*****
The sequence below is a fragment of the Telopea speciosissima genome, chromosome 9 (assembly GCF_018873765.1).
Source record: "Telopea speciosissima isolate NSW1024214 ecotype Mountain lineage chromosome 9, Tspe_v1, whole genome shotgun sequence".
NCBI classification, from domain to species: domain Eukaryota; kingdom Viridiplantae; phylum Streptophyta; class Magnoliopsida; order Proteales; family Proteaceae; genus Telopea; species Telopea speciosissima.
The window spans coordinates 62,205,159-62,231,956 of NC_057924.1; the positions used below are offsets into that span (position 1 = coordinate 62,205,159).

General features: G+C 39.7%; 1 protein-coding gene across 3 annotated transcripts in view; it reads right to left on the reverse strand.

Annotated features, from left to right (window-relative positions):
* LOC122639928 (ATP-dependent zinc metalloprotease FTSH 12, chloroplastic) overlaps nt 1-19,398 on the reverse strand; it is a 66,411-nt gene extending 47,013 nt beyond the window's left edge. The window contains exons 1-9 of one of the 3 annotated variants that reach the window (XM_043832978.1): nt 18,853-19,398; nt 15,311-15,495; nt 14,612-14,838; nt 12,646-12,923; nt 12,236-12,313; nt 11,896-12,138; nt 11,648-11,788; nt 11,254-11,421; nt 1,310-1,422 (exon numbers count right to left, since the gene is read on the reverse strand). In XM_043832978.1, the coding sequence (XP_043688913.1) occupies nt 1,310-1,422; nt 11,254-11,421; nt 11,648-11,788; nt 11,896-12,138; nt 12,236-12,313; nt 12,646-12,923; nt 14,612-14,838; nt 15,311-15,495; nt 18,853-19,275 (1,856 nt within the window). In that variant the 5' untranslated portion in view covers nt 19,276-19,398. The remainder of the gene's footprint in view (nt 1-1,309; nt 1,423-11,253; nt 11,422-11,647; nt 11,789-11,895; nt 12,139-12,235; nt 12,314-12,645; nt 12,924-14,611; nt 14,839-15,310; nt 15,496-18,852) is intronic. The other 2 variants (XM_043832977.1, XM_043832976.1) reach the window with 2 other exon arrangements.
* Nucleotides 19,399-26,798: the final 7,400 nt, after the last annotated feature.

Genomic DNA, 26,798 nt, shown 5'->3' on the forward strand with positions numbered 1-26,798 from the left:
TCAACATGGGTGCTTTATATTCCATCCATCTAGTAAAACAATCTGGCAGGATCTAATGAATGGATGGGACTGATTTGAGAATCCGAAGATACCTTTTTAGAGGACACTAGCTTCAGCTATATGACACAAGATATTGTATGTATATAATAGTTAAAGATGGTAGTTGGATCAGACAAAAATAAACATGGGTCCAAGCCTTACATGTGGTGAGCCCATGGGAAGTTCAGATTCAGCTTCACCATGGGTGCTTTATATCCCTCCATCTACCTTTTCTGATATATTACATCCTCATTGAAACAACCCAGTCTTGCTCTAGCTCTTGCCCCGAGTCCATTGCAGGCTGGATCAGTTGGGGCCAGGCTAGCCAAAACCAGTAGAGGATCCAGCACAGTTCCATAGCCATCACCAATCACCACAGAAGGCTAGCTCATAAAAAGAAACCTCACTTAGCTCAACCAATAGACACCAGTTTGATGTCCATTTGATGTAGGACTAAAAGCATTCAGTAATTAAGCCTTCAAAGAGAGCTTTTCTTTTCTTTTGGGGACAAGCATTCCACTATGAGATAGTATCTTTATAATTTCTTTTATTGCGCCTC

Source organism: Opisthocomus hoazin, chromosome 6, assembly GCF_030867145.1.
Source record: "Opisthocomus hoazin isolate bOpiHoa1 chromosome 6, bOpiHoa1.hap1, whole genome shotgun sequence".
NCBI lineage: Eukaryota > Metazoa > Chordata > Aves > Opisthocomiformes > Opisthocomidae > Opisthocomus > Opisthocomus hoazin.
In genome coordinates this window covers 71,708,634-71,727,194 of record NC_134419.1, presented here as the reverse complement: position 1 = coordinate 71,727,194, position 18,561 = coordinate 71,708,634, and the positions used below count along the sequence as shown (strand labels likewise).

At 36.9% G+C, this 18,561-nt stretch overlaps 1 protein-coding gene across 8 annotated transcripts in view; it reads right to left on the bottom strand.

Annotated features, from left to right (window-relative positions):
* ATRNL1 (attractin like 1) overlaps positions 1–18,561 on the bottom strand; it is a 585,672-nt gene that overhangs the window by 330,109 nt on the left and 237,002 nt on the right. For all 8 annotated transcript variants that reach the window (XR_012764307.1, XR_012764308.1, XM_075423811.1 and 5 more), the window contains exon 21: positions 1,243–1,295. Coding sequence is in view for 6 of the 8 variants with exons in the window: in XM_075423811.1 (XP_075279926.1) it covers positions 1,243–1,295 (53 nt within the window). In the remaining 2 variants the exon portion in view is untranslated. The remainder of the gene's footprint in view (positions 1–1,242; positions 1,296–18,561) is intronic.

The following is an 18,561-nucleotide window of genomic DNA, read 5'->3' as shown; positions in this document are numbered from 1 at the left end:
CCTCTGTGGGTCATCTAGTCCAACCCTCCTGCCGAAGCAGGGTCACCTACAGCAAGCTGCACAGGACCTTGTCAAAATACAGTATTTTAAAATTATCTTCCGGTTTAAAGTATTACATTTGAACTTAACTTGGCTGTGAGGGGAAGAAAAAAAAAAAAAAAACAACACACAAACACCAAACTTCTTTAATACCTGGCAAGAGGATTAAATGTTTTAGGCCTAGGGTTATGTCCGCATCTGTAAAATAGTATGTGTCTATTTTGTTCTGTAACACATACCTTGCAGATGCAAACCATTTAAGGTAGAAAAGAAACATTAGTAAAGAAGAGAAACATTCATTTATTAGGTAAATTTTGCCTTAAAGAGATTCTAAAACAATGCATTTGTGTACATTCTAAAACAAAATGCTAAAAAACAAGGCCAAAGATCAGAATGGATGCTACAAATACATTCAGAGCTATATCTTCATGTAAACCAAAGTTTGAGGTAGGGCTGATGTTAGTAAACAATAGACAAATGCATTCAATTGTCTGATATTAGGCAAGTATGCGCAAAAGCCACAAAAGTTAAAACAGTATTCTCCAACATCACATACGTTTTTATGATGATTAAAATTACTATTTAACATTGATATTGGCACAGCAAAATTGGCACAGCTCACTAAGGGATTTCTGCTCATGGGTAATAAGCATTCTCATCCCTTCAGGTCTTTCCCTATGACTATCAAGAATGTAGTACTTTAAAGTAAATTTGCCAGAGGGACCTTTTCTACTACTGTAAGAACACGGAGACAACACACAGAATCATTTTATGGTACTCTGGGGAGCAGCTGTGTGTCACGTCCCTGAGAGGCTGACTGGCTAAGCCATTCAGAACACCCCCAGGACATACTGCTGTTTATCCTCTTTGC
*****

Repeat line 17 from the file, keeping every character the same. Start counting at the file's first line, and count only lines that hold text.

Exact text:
* ATRNL1 (attractin like 1) overlaps positions 1–18,561 on the bottom strand; it is a 585,672-nt gene that overhangs the window by 330,109 nt on the left and 237,002 nt on the right. For all 8 annotated transcript variants that reach the window (XR_012764307.1, XR_012764308.1, XM_075423811.1 and 5 more), the window contains exon 21: positions 1,243–1,295. Coding sequence is in view for 6 of the 8 variants with exons in the window: in XM_075423811.1 (XP_075279926.1) it covers positions 1,243–1,295 (53 nt within the window). In the remaining 2 variants the exon portion in view is untranslated. The remainder of the gene's footprint in view (positions 1–1,242; positions 1,296–18,561) is intronic.